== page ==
Michael Redhill wins Scotiabank Giller Prize
Victoria Ahearn, The Canadian Press
Published Monday, November 20, 2017 6:45AM EST
Last Updated Monday, November 20, 2017 11:14PM EST
TORONTO - For more than a decade now, Toronto author Michael Redhill has been publishing mystery novels under the pseudonym Inger Ash Wolfe, but on Monday it was a piece of literary fiction bearing his actual name that won the $100,000 Scotiabank Giller Prize.
The thriller "Bellevue Square" (Doubleday Canada), about a woman on the hunt for her doppelganger in a multicultural neighbourhood of Toronto, was praised by jury members for its "complex literary wonders" as it nabbed the prestigious honour.
Redhill seemed shocked as he accepted the prize and gave a tearful speech thanking his supporters as well as the late businessman Jack Rabinovitch, who founded the Giller Prize in 1994 in honour of his late wife, literary journalist Doris Giller.
"I was a little more emotional than I was expecting to be - but life doesn't prepare you for receiving a $100,000 cheque and then addressing people live across the nation, so I think I will probably have no memory of this evening in about 20 minutes, just to protect myself," he said with a laugh in an interview after the awards ceremony.
"Living as a writer, you sometimes surf on credit and goodwill, and this will make me a much better risk for the various people who may have to help me in the future," he said. "But right now, I can row my own boat."
Redhill beat out titles by Eden Robinson, Rachel Cusk, Ed O'Loughlin and Michelle Winters, who each get $10,000 for being finalists.
He started out as a literary writer, poet and novelist but branched out in the mystery genre in 2006.
"Bellevue Square" was inspired by the things he learned when he was a mystery novelist and centres on a park in Kensington Market that "is a strange kind of clearing house for humanity," he said.
"It's been 11 years since I published a book under my own name, so it's fun to come out again," said Redhill, who was born in Baltimore, but grew up in Toronto and was a Giller finalist in 2001 for "Martin Sloane."
"This is more of a literary novel that explores what is a person, what is consciousness, how do we know we are who we think we are and all those kinds of things."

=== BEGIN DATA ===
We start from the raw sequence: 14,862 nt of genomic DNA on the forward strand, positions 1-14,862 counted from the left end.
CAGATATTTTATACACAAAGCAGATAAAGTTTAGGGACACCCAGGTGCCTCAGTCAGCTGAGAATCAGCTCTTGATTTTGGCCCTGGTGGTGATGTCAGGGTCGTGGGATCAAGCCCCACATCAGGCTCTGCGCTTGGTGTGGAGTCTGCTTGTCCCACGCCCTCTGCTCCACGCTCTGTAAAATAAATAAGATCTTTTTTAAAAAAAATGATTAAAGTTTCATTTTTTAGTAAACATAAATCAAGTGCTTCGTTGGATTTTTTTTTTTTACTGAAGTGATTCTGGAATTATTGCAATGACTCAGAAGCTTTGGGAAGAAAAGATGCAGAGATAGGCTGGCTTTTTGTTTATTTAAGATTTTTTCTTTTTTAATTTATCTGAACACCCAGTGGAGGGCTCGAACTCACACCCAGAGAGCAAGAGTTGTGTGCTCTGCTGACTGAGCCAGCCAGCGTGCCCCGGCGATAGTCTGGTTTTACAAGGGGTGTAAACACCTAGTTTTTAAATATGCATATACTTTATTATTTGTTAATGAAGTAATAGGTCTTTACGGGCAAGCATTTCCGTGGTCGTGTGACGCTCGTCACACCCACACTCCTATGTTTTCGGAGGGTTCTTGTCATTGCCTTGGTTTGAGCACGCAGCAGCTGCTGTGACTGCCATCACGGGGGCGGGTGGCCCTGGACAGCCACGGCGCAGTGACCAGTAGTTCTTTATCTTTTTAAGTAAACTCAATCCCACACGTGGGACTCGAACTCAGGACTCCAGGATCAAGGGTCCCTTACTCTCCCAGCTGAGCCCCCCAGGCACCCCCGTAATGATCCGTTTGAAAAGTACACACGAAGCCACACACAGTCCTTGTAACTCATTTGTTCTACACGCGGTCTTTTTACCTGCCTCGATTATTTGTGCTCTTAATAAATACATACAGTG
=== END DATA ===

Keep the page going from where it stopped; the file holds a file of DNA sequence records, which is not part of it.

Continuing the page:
In his acceptance speech, Redhill gave a toast to Rabinovitch, who died in August at age 87.
This year's gala, the 24th annual one, also commemorated him at the start of the show. Opera star Measha Brueggergosman gave a powerful performance of Leonard Cohen's "Hallelujah" with a choir while photos of Rabinovitch, his family and friends were projected on screens beside the stage.
"Jack would have been thrilled, as he always was, to be here surrounded by friends with whom he had deep, loving relationships, and in the company of authors he greatly admired," his daughter Elana Rabinovitch, the Giller's executive director, said before the televised show began.
"That he is not here tonight and always seemed unthinkable and feels unbearable."
She also announced the winner, using her father's famous Giller line: "For the price of a dinner in this town you can get all five books. So, buy the books and eat at home."
Comedy star and author Mary Walsh hosted the black-tie gala, which was broadcast on CBC-TV from the Ritz-Carlton Hotel in Toronto.
Other guests included actor Wendy Crewson, filmmakers Atom Egoyan and Patricia Rozema, Ontario Health Minister Eric Hoskins, and literary stars John Irving and Lawrence Hill.
This year's jury read 112 books submitted by 73 publisher imprints from across the country.
The jury included Andre Alexis, Anita Rau Badami, Lynn Coady and Richard Beard.
Alexis said the jury spent about three hours deciding on the winner Monday morning and described deliberations as "lovely."
"I was with four people whose intellect and openness I deeply respected. It was a difficult choice, but it was a wonderful process."
Last year's winner was Madeleine Thien for "Do Not Say We Have Nothing."
Redhill said "Bellevue Square" is the first in a tryptic of novels and he's already most of the way through writing the second one.
"I don't know if there will be any more mystery novels,"he said. "Inger has not left the room yet but for now, I have some books that are part of this grouping of novels that are very alive in me right now and that's what I want to do."